BIRD JR.I mean people got their first looks besides, you know, looking at it in a newspaper ad or magazine ad, at the back of a magazine, the line drawing. But this is actually what it will look like. This is what you will see.
BELLANTONIAnd of course you'd have to go and see this on display at the exhibit, but I'm looking this page in the book and it doesn't. The Statue of Liberty actually looks like she's put on a few pounds in this little trinket here so.
BIRD JR.Oh no, that's the way. In fact, that is the mother of all of the little plastic trinkets that you see today, you know, here from here to New York and back. I mean, that is it. You cannot get closer to the real deal than that and it was made with Bartholdi's complete knowledge and cooperation.
BELLANTONIWe've got Bert from Washington, D.C. on the phone. He has a story about when living in Sweden and going to a museum there, go ahead Bert, thanks for joining us.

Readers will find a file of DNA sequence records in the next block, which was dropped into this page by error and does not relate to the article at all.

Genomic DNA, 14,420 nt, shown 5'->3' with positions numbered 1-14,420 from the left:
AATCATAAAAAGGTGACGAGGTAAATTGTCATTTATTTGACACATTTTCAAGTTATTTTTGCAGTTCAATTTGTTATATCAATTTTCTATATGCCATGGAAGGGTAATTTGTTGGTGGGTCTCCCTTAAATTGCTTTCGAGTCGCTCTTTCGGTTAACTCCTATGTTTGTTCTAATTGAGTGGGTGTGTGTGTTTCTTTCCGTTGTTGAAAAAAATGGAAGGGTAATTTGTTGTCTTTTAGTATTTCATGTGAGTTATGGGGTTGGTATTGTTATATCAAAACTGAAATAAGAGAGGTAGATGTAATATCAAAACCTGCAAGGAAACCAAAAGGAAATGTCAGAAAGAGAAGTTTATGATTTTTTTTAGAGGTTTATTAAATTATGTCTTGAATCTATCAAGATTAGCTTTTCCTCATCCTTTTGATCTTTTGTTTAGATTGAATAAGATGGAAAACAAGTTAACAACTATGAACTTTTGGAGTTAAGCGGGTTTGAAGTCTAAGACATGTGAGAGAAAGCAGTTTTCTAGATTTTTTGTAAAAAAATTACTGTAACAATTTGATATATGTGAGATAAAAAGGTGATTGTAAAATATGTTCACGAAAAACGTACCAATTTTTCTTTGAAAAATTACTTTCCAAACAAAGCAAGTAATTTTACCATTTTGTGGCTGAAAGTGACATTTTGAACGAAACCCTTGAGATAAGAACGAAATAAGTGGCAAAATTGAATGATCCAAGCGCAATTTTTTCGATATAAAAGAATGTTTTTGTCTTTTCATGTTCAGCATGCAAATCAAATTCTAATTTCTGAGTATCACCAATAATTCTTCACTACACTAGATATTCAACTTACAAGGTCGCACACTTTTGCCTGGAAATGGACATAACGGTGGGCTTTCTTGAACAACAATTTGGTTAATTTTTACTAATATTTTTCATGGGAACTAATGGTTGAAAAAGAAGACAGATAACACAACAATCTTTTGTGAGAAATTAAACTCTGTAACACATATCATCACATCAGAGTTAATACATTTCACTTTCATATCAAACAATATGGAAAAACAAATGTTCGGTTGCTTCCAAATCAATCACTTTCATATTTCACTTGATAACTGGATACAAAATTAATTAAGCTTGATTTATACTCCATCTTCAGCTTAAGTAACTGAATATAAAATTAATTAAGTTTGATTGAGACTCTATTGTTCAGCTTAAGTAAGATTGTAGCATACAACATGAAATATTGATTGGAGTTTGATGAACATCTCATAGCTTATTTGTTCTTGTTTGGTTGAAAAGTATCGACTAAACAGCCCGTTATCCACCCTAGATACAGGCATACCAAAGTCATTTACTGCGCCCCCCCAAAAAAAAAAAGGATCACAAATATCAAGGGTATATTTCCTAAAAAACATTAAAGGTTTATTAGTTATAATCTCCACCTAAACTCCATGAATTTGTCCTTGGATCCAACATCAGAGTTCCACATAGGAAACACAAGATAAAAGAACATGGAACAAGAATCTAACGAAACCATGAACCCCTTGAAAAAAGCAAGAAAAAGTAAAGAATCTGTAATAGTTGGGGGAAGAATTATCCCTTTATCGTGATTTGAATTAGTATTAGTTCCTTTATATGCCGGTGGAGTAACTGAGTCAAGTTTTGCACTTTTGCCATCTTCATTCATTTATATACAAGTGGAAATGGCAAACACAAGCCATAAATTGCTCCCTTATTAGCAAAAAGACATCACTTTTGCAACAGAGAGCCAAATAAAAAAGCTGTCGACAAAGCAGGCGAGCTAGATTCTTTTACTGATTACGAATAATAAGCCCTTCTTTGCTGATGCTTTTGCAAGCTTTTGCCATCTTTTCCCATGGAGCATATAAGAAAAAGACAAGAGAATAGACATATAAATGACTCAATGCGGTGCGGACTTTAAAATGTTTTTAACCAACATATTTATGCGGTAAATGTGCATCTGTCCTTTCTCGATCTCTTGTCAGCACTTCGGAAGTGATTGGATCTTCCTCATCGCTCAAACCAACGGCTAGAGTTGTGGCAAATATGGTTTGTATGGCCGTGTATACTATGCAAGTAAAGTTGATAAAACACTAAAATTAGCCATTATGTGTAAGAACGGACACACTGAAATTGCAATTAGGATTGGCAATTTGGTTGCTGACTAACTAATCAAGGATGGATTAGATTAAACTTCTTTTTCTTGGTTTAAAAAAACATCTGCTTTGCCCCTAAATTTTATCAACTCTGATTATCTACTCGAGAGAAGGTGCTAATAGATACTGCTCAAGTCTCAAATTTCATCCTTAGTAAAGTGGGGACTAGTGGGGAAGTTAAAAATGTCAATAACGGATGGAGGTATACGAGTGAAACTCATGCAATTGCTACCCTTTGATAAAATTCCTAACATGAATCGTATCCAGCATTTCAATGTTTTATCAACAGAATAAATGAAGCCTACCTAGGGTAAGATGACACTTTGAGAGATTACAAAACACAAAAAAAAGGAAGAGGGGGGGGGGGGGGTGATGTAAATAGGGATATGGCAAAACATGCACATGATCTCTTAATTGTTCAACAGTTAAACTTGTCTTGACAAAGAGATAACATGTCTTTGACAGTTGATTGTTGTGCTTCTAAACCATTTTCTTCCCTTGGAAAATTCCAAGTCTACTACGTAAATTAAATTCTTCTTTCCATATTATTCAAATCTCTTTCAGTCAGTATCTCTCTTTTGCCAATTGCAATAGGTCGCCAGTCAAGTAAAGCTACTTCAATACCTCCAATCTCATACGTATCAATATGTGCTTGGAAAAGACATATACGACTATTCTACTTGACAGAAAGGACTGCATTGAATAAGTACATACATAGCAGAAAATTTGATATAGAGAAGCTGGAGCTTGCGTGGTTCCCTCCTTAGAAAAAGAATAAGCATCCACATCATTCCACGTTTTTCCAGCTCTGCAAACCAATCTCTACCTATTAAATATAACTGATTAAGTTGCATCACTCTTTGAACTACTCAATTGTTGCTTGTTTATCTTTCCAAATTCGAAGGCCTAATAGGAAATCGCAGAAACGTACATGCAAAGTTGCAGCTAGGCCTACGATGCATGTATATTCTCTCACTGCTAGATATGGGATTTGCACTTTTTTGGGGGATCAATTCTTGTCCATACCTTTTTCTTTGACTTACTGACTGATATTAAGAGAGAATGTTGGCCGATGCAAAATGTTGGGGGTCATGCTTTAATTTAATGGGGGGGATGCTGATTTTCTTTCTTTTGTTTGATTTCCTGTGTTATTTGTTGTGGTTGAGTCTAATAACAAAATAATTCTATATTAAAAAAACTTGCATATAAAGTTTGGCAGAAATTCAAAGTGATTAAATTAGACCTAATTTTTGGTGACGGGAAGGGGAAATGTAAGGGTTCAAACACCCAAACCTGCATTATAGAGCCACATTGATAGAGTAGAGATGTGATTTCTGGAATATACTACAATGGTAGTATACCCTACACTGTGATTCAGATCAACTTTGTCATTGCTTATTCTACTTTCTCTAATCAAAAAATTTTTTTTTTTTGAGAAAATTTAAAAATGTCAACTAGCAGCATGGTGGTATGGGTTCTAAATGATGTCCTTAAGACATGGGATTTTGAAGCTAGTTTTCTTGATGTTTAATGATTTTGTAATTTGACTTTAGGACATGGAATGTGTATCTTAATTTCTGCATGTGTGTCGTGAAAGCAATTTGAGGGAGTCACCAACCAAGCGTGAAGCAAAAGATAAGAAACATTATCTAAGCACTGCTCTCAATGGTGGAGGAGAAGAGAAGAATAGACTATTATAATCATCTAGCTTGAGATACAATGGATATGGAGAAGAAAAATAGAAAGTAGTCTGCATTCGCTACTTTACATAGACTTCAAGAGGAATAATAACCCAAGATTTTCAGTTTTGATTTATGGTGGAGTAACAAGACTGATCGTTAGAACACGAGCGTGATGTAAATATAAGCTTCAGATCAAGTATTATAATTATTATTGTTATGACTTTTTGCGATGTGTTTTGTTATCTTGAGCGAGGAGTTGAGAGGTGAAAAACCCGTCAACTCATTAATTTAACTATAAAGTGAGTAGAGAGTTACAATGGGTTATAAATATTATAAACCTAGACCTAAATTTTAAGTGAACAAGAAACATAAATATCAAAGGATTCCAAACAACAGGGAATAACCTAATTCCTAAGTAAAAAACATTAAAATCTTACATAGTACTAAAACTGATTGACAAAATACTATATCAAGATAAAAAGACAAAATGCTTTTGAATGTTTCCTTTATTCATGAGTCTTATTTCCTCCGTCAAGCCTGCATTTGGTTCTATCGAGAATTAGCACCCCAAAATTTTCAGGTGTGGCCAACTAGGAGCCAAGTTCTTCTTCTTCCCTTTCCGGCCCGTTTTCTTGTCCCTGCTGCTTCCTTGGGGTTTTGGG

BERTThank you, we had the privilege of taking many visitors to the Vasa Museum which as you probably know was taking a disaster of a shipwreck and turning it into a wonderful treasure for the country of Sweden. I was horrified when one of the visitors I took said, oh I was here in the 1970s when they were just restoring it and I took a chunk of wood from it and gave it to a friend's mother and you know I've never seen that again.
BELLANTONIWow, what do you think of that Larry Bird, the curator and historian of The Smithsonian's National Museum of American History?